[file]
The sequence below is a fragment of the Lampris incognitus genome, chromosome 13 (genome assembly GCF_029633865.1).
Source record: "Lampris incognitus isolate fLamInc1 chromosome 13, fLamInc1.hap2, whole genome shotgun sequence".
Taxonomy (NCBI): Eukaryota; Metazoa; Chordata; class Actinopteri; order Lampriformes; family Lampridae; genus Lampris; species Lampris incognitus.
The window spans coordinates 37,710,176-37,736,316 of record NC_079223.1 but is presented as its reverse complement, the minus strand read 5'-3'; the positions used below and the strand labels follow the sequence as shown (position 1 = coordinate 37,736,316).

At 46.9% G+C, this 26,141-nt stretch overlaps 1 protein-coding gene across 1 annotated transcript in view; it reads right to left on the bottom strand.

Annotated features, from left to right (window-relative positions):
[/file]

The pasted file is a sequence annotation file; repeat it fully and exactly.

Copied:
The sequence below is a fragment of the Lampris incognitus genome, chromosome 13 (genome assembly GCF_029633865.1).
Source record: "Lampris incognitus isolate fLamInc1 chromosome 13, fLamInc1.hap2, whole genome shotgun sequence".
Taxonomy (NCBI): Eukaryota; Metazoa; Chordata; class Actinopteri; order Lampriformes; family Lampridae; genus Lampris; species Lampris incognitus.
The window spans coordinates 37,710,176-37,736,316 of record NC_079223.1 but is presented as its reverse complement, the minus strand read 5'-3'; the positions used below and the strand labels follow the sequence as shown (position 1 = coordinate 37,736,316).

At 46.9% G+C, this 26,141-nt stretch overlaps 1 protein-coding gene across 1 annotated transcript in view; it reads right to left on the bottom strand.

Annotated features, from left to right (window-relative positions):